Two nearly perfectly preserved Ice Age lion cubs were found in Russia, still with whiskers and fur.
Scientists say the cubs, nicknamed Sparta and Boris, lived around 28,000 and 43,000 years ago.
Researchers said Sparta was probably the best preserved Ice Age animal ever found.
Scientists have found two nearly perfectly preserved cave lion cubs from the Ice Age, nicknamed Boris and Sparta, in east Russia.
Only four ancient cave lion cubs have ever been found, and scientists say these two are the best-preserved ones.
"Sparta is probably the best-preserved Ice Age animal ever found, and is more or less undamaged apart from the fur being a bit ruffled," Love Dalen, a professor in Evolutionary Genetics and author of a new study on the cubs, told CNN.
"She even had the whiskers preserved. Boris is a bit more damaged, but still pretty good."
-Centre for Palaeogenetics (@CpgSthlm) August 4, 2021
Cave lions, known as panthera spelaea, roamed Eurasia during the Ice Age before going extinct over 10,000 years ago.
Boris and Sparta were found in 2017 and 2018 within 15 meters (49 feet) of each other on the banks of the Semyuelyakh river by mammoth tusk hunters.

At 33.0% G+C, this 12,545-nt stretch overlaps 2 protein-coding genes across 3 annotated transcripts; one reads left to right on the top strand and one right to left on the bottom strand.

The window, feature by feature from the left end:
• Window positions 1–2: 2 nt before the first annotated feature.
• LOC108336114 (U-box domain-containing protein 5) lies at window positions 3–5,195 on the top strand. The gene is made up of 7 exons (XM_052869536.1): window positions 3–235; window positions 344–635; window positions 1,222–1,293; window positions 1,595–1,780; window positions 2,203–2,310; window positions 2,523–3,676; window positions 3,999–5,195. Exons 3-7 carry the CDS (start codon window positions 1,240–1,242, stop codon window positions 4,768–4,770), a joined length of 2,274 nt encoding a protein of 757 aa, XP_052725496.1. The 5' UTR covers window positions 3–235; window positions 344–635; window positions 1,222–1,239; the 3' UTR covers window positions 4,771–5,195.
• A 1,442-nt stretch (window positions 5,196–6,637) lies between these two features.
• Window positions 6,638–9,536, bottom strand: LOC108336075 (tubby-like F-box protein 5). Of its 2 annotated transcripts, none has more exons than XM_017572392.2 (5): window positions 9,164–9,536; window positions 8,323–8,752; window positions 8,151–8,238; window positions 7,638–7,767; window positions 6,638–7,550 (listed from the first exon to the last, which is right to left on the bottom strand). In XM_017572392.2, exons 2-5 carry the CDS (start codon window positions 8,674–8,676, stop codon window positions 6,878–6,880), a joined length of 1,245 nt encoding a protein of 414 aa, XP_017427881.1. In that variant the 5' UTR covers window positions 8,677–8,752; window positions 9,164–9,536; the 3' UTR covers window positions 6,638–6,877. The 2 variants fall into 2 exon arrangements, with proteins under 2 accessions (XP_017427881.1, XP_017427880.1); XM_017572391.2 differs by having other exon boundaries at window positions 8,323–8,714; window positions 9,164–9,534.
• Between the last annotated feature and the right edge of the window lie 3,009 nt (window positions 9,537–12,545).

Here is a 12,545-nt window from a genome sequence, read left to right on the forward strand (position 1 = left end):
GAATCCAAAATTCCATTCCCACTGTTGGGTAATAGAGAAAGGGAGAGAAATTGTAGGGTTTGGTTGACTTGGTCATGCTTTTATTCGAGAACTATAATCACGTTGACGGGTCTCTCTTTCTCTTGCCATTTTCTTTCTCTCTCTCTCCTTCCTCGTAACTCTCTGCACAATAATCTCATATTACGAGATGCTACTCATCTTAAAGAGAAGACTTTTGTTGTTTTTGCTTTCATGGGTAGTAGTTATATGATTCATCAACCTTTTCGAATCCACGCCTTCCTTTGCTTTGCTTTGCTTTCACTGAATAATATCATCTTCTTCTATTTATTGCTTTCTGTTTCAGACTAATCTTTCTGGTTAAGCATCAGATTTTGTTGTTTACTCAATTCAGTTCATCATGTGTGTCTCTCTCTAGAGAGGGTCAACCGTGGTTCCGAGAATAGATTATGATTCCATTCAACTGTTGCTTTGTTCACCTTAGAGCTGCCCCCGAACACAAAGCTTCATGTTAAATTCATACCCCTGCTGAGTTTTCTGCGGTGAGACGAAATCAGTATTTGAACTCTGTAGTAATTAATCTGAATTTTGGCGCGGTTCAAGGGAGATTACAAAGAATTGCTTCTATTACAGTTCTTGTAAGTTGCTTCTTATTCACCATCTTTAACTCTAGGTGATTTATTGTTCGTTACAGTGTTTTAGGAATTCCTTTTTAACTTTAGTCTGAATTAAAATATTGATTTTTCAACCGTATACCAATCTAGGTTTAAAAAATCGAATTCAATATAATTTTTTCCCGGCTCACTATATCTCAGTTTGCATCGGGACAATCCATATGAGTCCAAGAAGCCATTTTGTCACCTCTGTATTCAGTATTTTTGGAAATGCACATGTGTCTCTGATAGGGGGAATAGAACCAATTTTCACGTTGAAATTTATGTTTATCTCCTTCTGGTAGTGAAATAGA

Although they were initially thought to be related, new research has revealed that the cubs were around 15,000 years apart in age.
Using radiocarbon dating scientists determined that the male cub Boris is around 43,448 years old, while the female cub Sparta is 27,962 years old, according to the study published in Quaternary.
Both animals were around one or two months old when they died, according to the study. While their cause of death is unclear, researchers said there was no evidence to suggest a predator had killed them.
"Given their preservation, they must have been buried very quickly. So maybe they died in a mudslide, or fell into a crack in the permafrost," Dalen told CNN. "Permafrost forms large cracks due to seasonal thawing and freezing."
-CNN (@CNN) August 6, 2021
The cubs' coats were similar but not identical to that of an African lion cub, and Sparta had a more dull, greyish coat compared to Boris, according to the team.
"The general tone of the color of the fur coat of Sparta is greyish to light brown, whereas, in Boris, the fur is generally lighter, greyish yellowish," they said.
"It is, therefore, possible that light coloration prevailed with age in cave lions and was adaptive for northern snow-covered landscapes."
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